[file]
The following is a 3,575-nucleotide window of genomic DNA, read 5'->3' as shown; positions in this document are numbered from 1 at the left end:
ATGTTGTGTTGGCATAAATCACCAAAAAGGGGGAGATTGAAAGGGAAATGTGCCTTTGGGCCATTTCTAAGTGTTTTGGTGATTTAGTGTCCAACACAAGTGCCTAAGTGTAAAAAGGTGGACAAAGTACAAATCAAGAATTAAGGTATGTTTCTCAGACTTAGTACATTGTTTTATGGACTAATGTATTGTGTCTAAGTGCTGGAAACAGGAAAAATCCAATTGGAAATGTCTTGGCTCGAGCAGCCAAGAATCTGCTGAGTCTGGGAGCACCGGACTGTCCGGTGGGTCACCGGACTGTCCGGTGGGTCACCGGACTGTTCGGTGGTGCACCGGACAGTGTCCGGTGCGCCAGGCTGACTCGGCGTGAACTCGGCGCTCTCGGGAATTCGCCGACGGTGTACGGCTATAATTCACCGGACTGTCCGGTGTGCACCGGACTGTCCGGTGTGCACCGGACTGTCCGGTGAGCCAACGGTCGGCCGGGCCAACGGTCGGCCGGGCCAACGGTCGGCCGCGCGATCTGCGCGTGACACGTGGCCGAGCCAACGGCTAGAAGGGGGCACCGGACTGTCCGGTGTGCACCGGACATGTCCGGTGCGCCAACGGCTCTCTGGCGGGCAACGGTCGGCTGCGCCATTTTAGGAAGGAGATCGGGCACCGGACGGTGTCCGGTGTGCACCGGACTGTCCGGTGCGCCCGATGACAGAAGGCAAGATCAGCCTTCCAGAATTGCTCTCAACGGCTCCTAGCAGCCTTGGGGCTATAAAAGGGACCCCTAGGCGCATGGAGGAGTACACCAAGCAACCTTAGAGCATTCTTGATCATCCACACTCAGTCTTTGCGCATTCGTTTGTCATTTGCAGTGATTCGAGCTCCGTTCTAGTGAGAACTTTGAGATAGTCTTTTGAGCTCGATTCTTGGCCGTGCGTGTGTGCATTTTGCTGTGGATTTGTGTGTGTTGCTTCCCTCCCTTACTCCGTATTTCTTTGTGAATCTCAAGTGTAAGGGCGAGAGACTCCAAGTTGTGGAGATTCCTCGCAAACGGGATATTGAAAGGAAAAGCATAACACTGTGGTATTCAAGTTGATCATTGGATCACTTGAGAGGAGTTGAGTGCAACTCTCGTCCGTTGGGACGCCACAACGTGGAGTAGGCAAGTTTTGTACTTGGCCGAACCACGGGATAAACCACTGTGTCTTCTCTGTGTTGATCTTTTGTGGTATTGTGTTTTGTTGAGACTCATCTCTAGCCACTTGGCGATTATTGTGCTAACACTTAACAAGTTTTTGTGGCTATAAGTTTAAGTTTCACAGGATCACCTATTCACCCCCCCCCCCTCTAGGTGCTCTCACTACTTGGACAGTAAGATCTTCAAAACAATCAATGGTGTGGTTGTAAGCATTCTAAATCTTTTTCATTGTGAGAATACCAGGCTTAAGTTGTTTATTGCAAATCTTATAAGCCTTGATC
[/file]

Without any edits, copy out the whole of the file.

The following is a 3,575-nucleotide window of genomic DNA, read 5'->3' as shown; positions in this document are numbered from 1 at the left end:
ATGTTGTGTTGGCATAAATCACCAAAAAGGGGGAGATTGAAAGGGAAATGTGCCTTTGGGCCATTTCTAAGTGTTTTGGTGATTTAGTGTCCAACACAAGTGCCTAAGTGTAAAAAGGTGGACAAAGTACAAATCAAGAATTAAGGTATGTTTCTCAGACTTAGTACATTGTTTTATGGACTAATGTATTGTGTCTAAGTGCTGGAAACAGGAAAAATCCAATTGGAAATGTCTTGGCTCGAGCAGCCAAGAATCTGCTGAGTCTGGGAGCACCGGACTGTCCGGTGGGTCACCGGACTGTCCGGTGGGTCACCGGACTGTTCGGTGGTGCACCGGACAGTGTCCGGTGCGCCAGGCTGACTCGGCGTGAACTCGGCGCTCTCGGGAATTCGCCGACGGTGTACGGCTATAATTCACCGGACTGTCCGGTGTGCACCGGACTGTCCGGTGTGCACCGGACTGTCCGGTGAGCCAACGGTCGGCCGGGCCAACGGTCGGCCGGGCCAACGGTCGGCCGCGCGATCTGCGCGTGACACGTGGCCGAGCCAACGGCTAGAAGGGGGCACCGGACTGTCCGGTGTGCACCGGACATGTCCGGTGCGCCAACGGCTCTCTGGCGGGCAACGGTCGGCTGCGCCATTTTAGGAAGGAGATCGGGCACCGGACGGTGTCCGGTGTGCACCGGACTGTCCGGTGCGCCCGATGACAGAAGGCAAGATCAGCCTTCCAGAATTGCTCTCAACGGCTCCTAGCAGCCTTGGGGCTATAAAAGGGACCCCTAGGCGCATGGAGGAGTACACCAAGCAACCTTAGAGCATTCTTGATCATCCACACTCAGTCTTTGCGCATTCGTTTGTCATTTGCAGTGATTCGAGCTCCGTTCTAGTGAGAACTTTGAGATAGTCTTTTGAGCTCGATTCTTGGCCGTGCGTGTGTGCATTTTGCTGTGGATTTGTGTGTGTTGCTTCCCTCCCTTACTCCGTATTTCTTTGTGAATCTCAAGTGTAAGGGCGAGAGACTCCAAGTTGTGGAGATTCCTCGCAAACGGGATATTGAAAGGAAAAGCATAACACTGTGGTATTCAAGTTGATCATTGGATCACTTGAGAGGAGTTGAGTGCAACTCTCGTCCGTTGGGACGCCACAACGTGGAGTAGGCAAGTTTTGTACTTGGCCGAACCACGGGATAAACCACTGTGTCTTCTCTGTGTTGATCTTTTGTGGTATTGTGTTTTGTTGAGACTCATCTCTAGCCACTTGGCGATTATTGTGCTAACACTTAACAAGTTTTTGTGGCTATAAGTTTAAGTTTCACAGGATCACCTATTCACCCCCCCCCCCTCTAGGTGCTCTCACTACTTGGACAGTAAGATCTTCAAAACAATCAATGGTGTGGTTGTAAGCATTCTAAATCTTTTTCATTGTGAGAATACCAGGCTTAAGTTGTTTATTGCAAATCTTATAAGCCTTGATC